Easter can feel like a conflicting holiday for me. I feel pulled between celebrations of the Easter Bunny with the Catholic traditions, and a general recognition of spring and new life. Knowing that I am not autonomous puts the pressure on: with four little sets of eyes looking to me for guidance, how will our family celebrate?
I answer this question like I do many others: with my conscience. I listen to that still, small voice. Abby comes home from Catholic school and shares her understanding of Jesus at the dinner table, and we all discuss what it means for us. The younger girls see chocolate eggs hidden Easter morning and are enraptured with the idea of tasty treats. I brought the girls to a farm and a local Easter-Spring hybrid celebration, using both as opportunities to celebrate the end of winter, new life, and renewed hope that warmer days are coming.
I like this all-encompassing metaphor: the dark days are behind us, and will come again, but in the meantime we celebrate the hope of warmer, brighter days by giving thanks for what we have in front of us. The message of all celebrations this time of year is one of renewed faith, of promises delivered.
We can use this time to fill our tanks. We live out loud, share our selves and greet our neighbours after a winter hibernating with our family. We know winter will return, and we know hard times will come again. In these brighter, vibrant, happy days, we can celebrate what is here and now. We can take in the miraculous wonder of new life, in all its forms.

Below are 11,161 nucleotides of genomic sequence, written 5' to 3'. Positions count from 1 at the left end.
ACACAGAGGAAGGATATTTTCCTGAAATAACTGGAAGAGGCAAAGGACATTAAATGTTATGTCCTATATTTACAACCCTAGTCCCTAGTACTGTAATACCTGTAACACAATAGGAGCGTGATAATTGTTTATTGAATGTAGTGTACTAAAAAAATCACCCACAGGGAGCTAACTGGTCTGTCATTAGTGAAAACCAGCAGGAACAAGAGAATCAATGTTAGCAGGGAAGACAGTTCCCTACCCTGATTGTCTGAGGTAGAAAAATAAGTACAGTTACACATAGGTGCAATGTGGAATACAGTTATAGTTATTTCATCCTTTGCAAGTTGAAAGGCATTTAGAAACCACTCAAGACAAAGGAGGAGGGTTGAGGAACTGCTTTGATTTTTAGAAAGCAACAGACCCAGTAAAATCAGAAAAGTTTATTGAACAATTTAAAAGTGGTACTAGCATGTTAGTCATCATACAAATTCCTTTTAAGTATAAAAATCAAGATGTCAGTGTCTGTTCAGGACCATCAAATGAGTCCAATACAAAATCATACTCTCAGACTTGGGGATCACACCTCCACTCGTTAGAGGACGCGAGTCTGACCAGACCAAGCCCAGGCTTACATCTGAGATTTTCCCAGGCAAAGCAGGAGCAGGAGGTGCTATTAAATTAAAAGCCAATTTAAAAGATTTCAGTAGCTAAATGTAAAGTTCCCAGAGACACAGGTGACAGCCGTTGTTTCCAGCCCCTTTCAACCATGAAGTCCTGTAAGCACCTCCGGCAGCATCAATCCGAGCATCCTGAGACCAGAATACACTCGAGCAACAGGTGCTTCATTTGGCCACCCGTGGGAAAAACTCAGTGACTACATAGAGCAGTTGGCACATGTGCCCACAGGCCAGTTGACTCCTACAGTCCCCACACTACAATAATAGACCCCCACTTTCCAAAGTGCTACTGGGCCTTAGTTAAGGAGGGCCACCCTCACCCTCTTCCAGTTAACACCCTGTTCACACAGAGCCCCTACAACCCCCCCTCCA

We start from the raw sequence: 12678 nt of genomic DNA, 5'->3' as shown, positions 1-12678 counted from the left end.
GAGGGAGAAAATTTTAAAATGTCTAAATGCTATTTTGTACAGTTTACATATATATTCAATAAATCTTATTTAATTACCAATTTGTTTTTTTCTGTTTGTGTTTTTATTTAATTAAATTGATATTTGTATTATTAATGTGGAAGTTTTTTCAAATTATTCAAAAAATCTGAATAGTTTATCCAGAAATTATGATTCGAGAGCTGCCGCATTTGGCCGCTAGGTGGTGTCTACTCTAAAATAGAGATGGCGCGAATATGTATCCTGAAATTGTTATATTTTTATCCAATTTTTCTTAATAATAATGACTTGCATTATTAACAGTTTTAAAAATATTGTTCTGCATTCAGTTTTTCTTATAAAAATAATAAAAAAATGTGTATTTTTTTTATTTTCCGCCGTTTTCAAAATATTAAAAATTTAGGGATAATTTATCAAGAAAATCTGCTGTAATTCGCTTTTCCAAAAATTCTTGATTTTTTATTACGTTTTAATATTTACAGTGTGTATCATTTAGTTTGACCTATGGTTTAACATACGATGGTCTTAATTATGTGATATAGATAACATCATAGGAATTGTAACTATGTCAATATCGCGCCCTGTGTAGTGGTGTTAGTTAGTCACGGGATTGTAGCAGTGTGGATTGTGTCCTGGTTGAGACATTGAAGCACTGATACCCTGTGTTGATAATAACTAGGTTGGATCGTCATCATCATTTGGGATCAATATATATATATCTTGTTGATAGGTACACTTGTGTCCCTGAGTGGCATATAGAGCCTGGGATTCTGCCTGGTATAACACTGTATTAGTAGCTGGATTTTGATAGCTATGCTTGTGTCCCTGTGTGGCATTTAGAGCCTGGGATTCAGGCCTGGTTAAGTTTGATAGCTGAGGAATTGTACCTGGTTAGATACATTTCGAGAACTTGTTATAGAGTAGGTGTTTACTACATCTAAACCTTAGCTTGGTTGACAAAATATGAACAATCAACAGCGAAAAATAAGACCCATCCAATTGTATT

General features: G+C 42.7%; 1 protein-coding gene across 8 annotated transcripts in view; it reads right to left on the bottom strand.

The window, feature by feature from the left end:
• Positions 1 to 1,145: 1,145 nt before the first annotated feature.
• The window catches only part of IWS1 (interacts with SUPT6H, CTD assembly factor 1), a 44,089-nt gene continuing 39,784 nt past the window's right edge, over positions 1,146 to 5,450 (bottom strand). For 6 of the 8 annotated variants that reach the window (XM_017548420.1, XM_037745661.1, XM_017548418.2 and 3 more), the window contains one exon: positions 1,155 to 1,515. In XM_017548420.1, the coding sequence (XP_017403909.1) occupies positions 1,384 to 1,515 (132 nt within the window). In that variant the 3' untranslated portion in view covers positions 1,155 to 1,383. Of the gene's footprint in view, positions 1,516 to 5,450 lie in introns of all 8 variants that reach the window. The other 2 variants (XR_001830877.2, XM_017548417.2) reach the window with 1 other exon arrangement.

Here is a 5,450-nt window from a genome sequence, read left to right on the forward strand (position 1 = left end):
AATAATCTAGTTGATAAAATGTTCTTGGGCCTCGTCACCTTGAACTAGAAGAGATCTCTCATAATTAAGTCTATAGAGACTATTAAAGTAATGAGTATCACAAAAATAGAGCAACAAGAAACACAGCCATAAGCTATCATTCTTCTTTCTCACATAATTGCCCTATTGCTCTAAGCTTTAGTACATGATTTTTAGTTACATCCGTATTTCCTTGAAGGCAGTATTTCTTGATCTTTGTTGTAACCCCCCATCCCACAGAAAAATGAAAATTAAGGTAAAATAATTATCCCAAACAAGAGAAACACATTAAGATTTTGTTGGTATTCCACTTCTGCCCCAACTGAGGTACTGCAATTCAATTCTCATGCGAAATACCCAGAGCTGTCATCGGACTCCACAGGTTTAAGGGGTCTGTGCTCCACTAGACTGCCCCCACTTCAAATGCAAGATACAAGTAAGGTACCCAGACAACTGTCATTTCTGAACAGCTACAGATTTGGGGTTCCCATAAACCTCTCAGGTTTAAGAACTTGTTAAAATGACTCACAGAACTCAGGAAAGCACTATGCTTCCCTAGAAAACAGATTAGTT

Concretely, this time of year is about opening our windows, spring cleaning, buying myself a spring dress online after yet another day of snow, replacing winter boots with rain boots, and planting our seeds in the kitchen. I get excited for days spent outdoors under warm summer sun, I plan road trips and adventures, I start running again, I talk to my girls about faith, and I answer their questions as they come up organically.
Finding a way to guide my girls through their own developing spirituality while I continue to work on my own is intimidating. Motherhood and guardianship require such guidance, so I will keep trying my best. I will keep leading our family's practices and faith discussions based on what feels right for us, where we are now. I will work from a place of openness, curiosity and following what my own relationship with God directs me to impart on my girls. Above all else, I recognize that I am tasked with giving these girls a foundation that will lift them up, give them comfort, offer direction, and leave lots of room for their own discovery as they grow.